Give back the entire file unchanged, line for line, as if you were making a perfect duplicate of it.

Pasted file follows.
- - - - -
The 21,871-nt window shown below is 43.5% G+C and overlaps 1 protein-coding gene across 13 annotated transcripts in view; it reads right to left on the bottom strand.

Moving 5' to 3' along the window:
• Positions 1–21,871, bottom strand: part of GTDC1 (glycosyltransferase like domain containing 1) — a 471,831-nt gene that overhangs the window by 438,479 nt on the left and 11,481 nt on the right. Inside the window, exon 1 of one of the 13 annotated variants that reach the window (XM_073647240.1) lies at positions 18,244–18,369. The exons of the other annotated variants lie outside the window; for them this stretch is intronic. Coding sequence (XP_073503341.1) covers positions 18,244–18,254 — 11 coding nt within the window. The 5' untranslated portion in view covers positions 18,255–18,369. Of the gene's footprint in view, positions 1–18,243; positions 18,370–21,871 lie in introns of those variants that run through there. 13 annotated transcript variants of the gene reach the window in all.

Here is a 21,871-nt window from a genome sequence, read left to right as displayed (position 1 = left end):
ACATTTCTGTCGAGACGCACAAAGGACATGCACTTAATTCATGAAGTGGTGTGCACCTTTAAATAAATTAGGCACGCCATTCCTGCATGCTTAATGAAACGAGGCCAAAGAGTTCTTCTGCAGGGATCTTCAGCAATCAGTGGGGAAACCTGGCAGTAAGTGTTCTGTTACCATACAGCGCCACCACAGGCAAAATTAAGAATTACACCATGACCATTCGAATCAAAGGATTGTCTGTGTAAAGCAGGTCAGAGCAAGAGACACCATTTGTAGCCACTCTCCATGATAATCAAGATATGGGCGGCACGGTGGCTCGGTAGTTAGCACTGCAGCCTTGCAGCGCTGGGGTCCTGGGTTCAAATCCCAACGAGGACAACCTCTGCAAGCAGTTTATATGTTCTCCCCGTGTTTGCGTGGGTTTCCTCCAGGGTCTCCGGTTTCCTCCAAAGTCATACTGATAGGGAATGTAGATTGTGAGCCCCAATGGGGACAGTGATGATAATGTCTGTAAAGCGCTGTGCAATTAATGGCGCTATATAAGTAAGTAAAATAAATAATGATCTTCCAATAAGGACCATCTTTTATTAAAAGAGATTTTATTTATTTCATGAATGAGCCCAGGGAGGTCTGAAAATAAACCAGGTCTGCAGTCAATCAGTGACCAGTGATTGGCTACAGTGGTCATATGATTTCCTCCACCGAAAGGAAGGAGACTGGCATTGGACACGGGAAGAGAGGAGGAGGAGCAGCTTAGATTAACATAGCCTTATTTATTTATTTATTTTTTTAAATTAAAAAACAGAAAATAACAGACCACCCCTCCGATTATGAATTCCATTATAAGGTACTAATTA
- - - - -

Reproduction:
The 21,871-nt window shown below is 43.5% G+C and overlaps 1 protein-coding gene across 13 annotated transcripts in view; it reads right to left on the bottom strand.

Moving 5' to 3' along the window:
• Positions 1–21,871, bottom strand: part of GTDC1 (glycosyltransferase like domain containing 1) — a 471,831-nt gene that overhangs the window by 438,479 nt on the left and 11,481 nt on the right. Inside the window, exon 1 of one of the 13 annotated variants that reach the window (XM_073647240.1) lies at positions 18,244–18,369. The exons of the other annotated variants lie outside the window; for them this stretch is intronic. Coding sequence (XP_073503341.1) covers positions 18,244–18,254 — 11 coding nt within the window. The 5' untranslated portion in view covers positions 18,255–18,369. Of the gene's footprint in view, positions 1–18,243; positions 18,370–21,871 lie in introns of those variants that run through there. 13 annotated transcript variants of the gene reach the window in all.

Here is a 21,871-nt window from a genome sequence, read left to right as displayed (position 1 = left end):
ACATTTCTGTCGAGACGCACAAAGGACATGCACTTAATTCATGAAGTGGTGTGCACCTTTAAATAAATTAGGCACGCCATTCCTGCATGCTTAATGAAACGAGGCCAAAGAGTTCTTCTGCAGGGATCTTCAGCAATCAGTGGGGAAACCTGGCAGTAAGTGTTCTGTTACCATACAGCGCCACCACAGGCAAAATTAAGAATTACACCATGACCATTCGAATCAAAGGATTGTCTGTGTAAAGCAGGTCAGAGCAAGAGACACCATTTGTAGCCACTCTCCATGATAATCAAGATATGGGCGGCACGGTGGCTCGGTAGTTAGCACTGCAGCCTTGCAGCGCTGGGGTCCTGGGTTCAAATCCCAACGAGGACAACCTCTGCAAGCAGTTTATATGTTCTCCCCGTGTTTGCGTGGGTTTCCTCCAGGGTCTCCGGTTTCCTCCAAAGTCATACTGATAGGGAATGTAGATTGTGAGCCCCAATGGGGACAGTGATGATAATGTCTGTAAAGCGCTGTGCAATTAATGGCGCTATATAAGTAAGTAAAATAAATAATGATCTTCCAATAAGGACCATCTTTTATTAAAAGAGATTTTATTTATTTCATGAATGAGCCCAGGGAGGTCTGAAAATAAACCAGGTCTGCAGTCAATCAGTGACCAGTGATTGGCTACAGTGGTCATATGATTTCCTCCACCGAAAGGAAGGAGACTGGCATTGGACACGGGAAGAGAGGAGGAGGAGCAGCTTAGATTAACATAGCCTTATTTATTTATTTATTTTTTTAAATTAAAAAACAGAAAATAACAGACCACCCCTCCGATTATGAATTCCATTATAAGGTACTAATTA